So when I talk about a big ball of mud, what I’m talking about is usually a system that has been built in a monolithic way. So it’s been built as a single application, rather than a series of microservices, for example. But I’m not talking about every monolith, not every monolith is a big ball of mud. There are plenty of monoliths that are probably extremely well designed, and extremely resilient and extremely robust.

However, I have worked with monoliths specifically, where they were not really well designed, and were not very robust. And so in those cases, those monoliths those particular systems were built in such a way that there was no clear separation between dependencies. So you had, every piece of the system was depending on every other piece of the system, either directly through the code or sometimes through the database.

And it’s very difficult in those cases to sort of unravel where the clear system boundaries are. Instead, what you end up with this big ball of mud, where it’s all sort of one cohesive blob, and you can’t really separate it into smaller pieces.

Improving your ball of mud

Adam: If I have a big ball of mud, what should I do next?

Wade: Well, some of that depends on what your goals are, and what that big ball of mud is doing for you. What I would suggest not doing is throwing away the big ball of mud and starting over. That’s something that I think is often tempting. You look at this big ball of mud and you don’t know where to start and you say, “Wow, let’s just build a new thing and replace the old thing.” And then usually two or three years into that project, you realize that you didn’t really understand the old thing to begin with, and what you’ve got is a big ball of smaller balls of mud or something like that.

What I would usually recommend in that case is to start looking for pieces of that big ball of mud that might be easier to isolate. So find a section of the code that is maybe not quite as intertwined as other sections, and start looking for ways that you can disentangle that piece of code, what I would usually do is, I would start by extracting that out into sort of a separate library or something like that, that you can then basically remove or control the references to that library a little bit better.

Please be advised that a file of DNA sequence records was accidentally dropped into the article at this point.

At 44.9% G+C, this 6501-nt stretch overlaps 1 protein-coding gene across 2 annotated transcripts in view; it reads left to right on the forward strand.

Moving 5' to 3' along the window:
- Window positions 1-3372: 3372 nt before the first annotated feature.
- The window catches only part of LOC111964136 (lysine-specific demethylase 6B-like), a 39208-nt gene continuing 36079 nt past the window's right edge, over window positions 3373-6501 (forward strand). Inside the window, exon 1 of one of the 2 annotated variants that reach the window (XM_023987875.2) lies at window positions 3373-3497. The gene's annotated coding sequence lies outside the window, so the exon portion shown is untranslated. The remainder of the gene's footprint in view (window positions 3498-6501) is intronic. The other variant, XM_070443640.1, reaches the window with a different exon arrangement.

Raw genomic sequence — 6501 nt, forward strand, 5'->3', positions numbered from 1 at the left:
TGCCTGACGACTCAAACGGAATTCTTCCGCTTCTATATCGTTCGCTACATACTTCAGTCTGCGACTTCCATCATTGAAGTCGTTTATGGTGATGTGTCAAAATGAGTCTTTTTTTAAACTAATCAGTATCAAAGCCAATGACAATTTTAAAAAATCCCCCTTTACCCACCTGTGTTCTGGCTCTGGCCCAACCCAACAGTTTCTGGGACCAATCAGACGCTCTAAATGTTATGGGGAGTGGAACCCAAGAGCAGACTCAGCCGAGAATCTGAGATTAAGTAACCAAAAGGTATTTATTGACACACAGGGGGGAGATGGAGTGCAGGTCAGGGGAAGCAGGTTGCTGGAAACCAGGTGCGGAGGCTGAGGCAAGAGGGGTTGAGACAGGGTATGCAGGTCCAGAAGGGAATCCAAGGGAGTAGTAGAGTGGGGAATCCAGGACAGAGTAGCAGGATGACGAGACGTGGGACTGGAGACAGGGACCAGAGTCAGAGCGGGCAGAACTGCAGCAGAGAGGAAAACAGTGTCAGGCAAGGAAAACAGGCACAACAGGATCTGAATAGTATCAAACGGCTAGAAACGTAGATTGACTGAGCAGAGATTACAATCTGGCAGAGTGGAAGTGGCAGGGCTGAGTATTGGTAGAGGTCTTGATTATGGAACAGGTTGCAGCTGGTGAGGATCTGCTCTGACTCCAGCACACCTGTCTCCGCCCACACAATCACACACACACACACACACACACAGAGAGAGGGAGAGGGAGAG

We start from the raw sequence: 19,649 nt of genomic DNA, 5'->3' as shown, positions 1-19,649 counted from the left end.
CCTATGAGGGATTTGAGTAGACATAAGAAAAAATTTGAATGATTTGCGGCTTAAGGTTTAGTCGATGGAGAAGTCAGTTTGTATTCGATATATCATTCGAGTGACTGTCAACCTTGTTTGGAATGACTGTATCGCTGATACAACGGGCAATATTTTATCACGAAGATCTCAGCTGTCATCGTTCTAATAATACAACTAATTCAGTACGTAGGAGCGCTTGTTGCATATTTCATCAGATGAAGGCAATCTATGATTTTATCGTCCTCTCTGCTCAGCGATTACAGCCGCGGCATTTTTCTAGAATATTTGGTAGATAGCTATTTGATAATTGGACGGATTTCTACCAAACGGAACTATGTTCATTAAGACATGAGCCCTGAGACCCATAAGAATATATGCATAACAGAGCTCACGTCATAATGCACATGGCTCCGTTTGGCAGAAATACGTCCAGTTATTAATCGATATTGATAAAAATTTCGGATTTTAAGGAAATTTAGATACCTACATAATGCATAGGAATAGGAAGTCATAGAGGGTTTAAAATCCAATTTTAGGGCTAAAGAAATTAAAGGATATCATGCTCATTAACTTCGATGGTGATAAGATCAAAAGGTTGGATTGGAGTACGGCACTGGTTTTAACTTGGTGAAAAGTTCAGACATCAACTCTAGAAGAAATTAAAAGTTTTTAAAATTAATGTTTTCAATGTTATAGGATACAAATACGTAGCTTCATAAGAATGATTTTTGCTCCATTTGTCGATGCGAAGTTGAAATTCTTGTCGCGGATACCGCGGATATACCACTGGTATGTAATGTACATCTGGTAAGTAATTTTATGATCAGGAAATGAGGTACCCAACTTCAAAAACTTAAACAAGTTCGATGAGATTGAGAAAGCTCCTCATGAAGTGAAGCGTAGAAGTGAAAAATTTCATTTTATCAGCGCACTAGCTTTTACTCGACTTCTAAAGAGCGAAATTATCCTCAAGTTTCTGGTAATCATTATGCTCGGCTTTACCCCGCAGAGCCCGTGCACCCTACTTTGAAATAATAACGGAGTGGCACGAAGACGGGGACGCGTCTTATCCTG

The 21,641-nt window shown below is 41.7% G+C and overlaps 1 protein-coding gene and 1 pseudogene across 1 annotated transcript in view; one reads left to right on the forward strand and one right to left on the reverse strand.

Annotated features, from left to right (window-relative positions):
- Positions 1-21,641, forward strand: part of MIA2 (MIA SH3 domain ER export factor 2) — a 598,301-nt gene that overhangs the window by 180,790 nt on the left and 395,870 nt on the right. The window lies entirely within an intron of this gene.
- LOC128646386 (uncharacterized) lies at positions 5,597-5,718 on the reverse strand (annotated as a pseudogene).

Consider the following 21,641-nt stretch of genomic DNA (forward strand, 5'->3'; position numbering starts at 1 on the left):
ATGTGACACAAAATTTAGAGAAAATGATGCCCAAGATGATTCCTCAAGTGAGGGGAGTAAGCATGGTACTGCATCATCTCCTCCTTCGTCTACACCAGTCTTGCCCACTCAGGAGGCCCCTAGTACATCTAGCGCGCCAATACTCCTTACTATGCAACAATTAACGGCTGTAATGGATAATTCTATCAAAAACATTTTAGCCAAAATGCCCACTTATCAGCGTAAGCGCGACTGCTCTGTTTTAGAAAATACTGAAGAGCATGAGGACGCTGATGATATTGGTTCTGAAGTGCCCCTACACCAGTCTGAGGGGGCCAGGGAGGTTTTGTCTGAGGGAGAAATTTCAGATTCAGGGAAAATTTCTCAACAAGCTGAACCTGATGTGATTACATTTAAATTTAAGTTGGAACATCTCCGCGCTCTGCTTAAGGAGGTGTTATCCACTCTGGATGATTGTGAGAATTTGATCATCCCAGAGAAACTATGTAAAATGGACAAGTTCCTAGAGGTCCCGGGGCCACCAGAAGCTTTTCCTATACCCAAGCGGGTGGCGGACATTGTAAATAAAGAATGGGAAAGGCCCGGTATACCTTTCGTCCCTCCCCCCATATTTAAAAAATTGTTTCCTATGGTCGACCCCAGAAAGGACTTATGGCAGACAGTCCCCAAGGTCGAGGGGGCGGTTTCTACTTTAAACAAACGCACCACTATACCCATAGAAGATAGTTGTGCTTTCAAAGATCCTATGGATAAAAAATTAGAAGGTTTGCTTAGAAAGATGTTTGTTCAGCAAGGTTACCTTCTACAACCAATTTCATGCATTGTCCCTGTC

Once you have things sort of separated like that, then you can start looking at, “How can I take this thing and potentially move it out of the ball of mud completely? How do I move it into a separate microservice or something like that. But first, you have to start by finding that piece that isn’t so tightly coupled everything that the moment you try to move it, it’s going to break. And that can be a challenge, that’s not always an easy thing to do. But you got to start somewhere.

The other thing I would highly recommend is, if you are in the situation where you have that big ball of mud, don’t make it bigger. So when somebody comes in and says, “Hey, we need this new thing,” don’t just jump in and start putting it into the big ball of mud, look at the possibility of, “This is a new thing. Can we build this new thing separate from the ball of mud, so that at the very least we’re not making the problem any bigger? We’re maintaining the existing problem, but moving things in a way that encapsulates them and isolates them better?”